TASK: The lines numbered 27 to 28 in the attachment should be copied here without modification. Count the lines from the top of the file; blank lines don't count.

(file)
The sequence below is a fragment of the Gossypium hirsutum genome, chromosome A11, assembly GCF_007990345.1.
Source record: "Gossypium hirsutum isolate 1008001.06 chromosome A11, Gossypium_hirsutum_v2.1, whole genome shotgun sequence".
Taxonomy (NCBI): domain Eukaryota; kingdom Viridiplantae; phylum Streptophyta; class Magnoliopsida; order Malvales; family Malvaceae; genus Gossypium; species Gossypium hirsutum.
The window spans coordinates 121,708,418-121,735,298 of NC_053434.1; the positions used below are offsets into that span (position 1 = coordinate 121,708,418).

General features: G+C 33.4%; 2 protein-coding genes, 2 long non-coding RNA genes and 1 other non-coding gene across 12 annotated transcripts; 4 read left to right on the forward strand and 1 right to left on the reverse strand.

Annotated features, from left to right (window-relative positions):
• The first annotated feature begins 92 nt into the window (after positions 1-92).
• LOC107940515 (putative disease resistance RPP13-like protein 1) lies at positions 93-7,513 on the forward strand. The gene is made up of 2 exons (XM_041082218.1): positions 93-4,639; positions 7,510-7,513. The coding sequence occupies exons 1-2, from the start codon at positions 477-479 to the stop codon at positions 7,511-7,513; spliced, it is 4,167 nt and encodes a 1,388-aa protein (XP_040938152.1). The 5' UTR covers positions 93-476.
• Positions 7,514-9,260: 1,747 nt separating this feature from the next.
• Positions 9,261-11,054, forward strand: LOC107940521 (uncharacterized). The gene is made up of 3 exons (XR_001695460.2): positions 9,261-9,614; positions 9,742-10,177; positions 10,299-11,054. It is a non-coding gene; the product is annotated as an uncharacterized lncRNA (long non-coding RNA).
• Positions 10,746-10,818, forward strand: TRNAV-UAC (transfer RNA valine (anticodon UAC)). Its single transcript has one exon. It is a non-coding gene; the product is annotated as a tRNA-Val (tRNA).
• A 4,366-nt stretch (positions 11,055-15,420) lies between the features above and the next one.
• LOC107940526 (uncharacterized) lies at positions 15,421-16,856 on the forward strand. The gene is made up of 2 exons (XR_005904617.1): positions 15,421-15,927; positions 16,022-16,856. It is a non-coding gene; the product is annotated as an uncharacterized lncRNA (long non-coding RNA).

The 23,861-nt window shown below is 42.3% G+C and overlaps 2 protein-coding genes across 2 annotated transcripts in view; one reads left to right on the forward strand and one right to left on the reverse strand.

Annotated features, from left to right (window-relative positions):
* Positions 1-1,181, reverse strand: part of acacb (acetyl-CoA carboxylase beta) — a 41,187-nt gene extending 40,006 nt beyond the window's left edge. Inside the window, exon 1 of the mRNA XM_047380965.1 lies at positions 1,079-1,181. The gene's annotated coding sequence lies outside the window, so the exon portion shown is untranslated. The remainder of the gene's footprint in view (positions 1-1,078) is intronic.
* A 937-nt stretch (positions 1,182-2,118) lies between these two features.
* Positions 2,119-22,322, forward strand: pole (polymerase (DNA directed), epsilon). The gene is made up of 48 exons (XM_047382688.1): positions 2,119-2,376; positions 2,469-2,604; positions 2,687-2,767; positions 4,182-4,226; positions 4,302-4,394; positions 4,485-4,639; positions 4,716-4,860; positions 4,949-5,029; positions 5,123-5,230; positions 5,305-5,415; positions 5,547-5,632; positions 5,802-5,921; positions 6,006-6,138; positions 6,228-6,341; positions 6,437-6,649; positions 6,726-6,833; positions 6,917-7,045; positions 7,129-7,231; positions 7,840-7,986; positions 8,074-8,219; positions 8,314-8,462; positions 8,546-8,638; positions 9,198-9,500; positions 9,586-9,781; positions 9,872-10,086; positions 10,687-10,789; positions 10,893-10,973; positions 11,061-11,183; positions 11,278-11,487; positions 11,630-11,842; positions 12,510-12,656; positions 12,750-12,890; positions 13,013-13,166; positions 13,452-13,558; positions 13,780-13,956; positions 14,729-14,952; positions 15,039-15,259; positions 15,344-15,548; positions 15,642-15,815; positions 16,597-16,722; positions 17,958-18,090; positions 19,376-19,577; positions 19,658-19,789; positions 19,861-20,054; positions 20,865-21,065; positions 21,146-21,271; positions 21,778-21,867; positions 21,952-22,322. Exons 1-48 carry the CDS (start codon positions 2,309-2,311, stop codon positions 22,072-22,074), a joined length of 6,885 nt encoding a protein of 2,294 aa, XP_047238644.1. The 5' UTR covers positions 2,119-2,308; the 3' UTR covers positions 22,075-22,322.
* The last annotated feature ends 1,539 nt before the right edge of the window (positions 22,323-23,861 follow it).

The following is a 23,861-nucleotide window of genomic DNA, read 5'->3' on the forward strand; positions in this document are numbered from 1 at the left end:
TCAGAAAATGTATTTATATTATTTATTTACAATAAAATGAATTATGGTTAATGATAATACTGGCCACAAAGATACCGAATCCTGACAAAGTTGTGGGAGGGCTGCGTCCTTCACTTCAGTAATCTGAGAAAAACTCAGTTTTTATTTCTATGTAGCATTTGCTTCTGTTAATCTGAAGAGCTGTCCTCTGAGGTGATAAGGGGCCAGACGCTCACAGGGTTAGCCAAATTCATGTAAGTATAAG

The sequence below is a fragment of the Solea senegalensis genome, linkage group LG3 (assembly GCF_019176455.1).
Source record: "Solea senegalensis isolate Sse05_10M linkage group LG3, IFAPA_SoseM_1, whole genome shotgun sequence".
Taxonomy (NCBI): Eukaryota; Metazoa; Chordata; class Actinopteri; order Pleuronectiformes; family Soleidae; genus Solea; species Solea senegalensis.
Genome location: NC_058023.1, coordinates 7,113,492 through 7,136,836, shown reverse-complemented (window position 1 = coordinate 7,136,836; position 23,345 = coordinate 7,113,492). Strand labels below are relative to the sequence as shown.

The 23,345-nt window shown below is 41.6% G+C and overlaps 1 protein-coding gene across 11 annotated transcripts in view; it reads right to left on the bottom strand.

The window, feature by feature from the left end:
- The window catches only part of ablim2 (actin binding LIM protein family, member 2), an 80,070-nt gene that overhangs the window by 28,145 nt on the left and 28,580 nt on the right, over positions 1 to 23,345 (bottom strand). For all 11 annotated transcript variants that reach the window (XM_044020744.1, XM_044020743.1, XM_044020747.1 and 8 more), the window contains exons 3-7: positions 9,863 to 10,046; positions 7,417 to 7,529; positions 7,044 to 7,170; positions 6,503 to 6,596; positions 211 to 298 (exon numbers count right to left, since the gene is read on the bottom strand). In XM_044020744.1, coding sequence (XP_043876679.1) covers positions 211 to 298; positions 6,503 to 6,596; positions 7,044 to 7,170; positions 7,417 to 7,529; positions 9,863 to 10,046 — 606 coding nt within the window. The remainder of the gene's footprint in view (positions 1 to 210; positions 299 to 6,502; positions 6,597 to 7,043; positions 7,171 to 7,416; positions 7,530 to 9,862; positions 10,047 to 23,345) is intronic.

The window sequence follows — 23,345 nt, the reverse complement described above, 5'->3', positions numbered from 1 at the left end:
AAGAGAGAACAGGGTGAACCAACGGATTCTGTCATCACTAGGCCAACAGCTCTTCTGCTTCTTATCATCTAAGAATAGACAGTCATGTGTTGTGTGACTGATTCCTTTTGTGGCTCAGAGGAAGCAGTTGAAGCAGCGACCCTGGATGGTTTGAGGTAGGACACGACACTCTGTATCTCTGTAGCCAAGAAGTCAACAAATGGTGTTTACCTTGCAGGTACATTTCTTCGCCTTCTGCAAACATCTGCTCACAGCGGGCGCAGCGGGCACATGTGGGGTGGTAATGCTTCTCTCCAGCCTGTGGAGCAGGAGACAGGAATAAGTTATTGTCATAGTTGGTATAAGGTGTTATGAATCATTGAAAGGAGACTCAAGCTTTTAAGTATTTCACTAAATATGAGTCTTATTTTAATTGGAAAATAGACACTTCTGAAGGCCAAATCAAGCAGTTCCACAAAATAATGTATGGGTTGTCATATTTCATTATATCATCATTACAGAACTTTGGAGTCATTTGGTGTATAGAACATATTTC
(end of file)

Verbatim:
The window, feature by feature from the left end:
- The window catches only part of ablim2 (actin binding LIM protein family, member 2), an 80,070-nt gene that overhangs the window by 28,145 nt on the left and 28,580 nt on the right, over positions 1 to 23,345 (bottom strand). For all 11 annotated transcript variants that reach the window (XM_044020744.1, XM_044020743.1, XM_044020747.1 and 8 more), the window contains exons 3-7: positions 9,863 to 10,046; positions 7,417 to 7,529; positions 7,044 to 7,170; positions 6,503 to 6,596; positions 211 to 298 (exon numbers count right to left, since the gene is read on the bottom strand). In XM_044020744.1, coding sequence (XP_043876679.1) covers positions 211 to 298; positions 6,503 to 6,596; positions 7,044 to 7,170; positions 7,417 to 7,529; positions 9,863 to 10,046 — 606 coding nt within the window. The remainder of the gene's footprint in view (positions 1 to 210; positions 299 to 6,502; positions 6,597 to 7,043; positions 7,171 to 7,416; positions 7,530 to 9,862; positions 10,047 to 23,345) is intronic.